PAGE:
Saturday 11th November and the first of our talks to be held at our new venue, Aylesbury’s Methodist Church Centre, proved to be very interesting.
Thank you, Alison, for introducing us to the context in which Modernist architecture developed in the town. She concentrated on Amyas Connell’s High and Over in Amersham, which led the way ahead of more famous sites you might know such as Lubetkin’s Highpoint in Highgate. Just as interesting was how the house has fared over time. As it has remained in private ownership, going from a single dwelling, being controversially divided into a pair of semis in the 1960s and then reinstated in recent years with many original features uncovered and restored, it could so easily have been demolished. Its singularity and design features have made it especially difficult to maintain and the restrictions of its heritage status only add to that. What a shame that the various elements of a modern interpretation of a country house garden are mostly lost (apart from the hollow and pool), denying us the opportunity to see the garden’s evolution, and reminding us to persevere with the task of recognising and preserving innovative 20th century gardens and landscapes.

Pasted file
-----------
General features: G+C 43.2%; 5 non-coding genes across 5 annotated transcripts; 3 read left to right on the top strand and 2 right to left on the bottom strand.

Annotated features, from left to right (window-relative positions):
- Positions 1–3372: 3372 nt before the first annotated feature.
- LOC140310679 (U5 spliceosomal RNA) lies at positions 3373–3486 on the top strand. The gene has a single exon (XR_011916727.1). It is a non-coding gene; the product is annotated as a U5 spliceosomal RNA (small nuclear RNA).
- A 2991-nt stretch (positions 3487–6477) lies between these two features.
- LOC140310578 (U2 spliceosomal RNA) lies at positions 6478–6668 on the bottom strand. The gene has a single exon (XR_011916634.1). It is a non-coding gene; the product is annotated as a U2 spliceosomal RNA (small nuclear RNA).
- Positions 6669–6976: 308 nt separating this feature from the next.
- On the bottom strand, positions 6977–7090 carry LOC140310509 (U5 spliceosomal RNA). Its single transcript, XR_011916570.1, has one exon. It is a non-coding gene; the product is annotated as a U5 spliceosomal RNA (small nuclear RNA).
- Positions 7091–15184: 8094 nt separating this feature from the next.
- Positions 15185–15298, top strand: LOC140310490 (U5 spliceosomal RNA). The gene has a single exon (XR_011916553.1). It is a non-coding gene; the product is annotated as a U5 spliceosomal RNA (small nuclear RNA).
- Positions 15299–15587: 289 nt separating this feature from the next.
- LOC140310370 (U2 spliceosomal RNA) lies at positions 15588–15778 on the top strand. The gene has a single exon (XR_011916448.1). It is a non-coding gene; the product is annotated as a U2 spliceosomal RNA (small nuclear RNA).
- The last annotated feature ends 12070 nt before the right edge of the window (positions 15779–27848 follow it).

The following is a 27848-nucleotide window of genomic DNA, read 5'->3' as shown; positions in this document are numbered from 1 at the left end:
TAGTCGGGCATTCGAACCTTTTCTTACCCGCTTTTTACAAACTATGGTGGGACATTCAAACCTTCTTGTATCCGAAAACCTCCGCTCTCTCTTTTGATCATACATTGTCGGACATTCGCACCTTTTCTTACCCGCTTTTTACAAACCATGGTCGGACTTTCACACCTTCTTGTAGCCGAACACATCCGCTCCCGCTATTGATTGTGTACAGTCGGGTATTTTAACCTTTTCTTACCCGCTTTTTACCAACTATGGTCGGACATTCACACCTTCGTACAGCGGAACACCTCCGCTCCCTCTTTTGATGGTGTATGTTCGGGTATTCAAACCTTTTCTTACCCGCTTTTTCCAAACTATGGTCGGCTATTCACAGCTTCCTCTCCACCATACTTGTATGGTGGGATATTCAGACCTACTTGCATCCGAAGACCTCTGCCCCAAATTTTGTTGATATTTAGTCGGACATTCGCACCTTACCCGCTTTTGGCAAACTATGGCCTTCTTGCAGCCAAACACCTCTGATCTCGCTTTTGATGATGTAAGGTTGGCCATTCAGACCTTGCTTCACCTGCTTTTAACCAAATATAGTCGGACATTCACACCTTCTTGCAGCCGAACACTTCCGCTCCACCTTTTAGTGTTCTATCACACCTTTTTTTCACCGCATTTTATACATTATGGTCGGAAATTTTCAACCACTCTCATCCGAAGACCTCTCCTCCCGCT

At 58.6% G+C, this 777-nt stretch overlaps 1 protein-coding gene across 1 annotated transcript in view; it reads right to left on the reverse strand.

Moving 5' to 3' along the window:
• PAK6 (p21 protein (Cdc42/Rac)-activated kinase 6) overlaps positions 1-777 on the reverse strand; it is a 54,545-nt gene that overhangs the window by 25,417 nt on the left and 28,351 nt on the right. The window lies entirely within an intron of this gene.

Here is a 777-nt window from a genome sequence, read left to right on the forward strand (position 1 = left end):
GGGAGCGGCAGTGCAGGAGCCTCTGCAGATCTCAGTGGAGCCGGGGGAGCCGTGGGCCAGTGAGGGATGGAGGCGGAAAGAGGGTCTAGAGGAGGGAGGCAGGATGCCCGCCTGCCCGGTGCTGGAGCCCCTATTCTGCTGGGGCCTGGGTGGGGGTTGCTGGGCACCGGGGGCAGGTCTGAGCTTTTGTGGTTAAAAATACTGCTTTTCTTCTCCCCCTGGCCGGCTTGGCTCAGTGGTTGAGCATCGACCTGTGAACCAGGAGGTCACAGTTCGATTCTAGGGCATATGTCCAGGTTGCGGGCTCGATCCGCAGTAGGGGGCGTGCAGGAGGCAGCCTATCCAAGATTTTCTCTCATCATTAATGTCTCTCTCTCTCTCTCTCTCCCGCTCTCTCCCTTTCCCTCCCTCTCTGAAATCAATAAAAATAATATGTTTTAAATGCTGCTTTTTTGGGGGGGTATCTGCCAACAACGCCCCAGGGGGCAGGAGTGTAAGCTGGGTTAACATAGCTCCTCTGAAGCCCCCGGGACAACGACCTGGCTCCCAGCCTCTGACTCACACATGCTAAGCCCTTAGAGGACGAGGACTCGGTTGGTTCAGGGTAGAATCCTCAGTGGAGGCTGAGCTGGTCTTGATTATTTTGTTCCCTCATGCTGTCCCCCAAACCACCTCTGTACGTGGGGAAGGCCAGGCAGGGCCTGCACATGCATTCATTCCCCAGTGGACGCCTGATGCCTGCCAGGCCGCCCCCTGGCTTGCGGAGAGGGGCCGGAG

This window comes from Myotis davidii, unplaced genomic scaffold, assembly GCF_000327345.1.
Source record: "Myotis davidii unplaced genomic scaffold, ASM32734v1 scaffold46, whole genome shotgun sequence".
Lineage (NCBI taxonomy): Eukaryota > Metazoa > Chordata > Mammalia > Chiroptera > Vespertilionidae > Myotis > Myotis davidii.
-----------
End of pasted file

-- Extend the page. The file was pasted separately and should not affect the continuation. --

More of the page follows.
The interest continued with Alison revealing the Amersham buildings, both private and public, built in this ‘Moderne’ tradition in the 1960s and ’70s, and even the recent remodelling of a home along these principles hidden away in Chesham Bois. Alison’s talk reminded me to keep my eyes open rather than taking the buildings along my High Street for granted.
Our new venue was bright and warm and had plenty of space for both listening to the talk and for chatting afterwards while consuming those lovely cakes. The chairs were particularly comfortable! I am looking forward to David Marsh’s talk on ’Puzzle picture. Louise Keil
Editors Note: A return trip to John Betjeman’s Metro-land, 50 years on from his classic TV documentary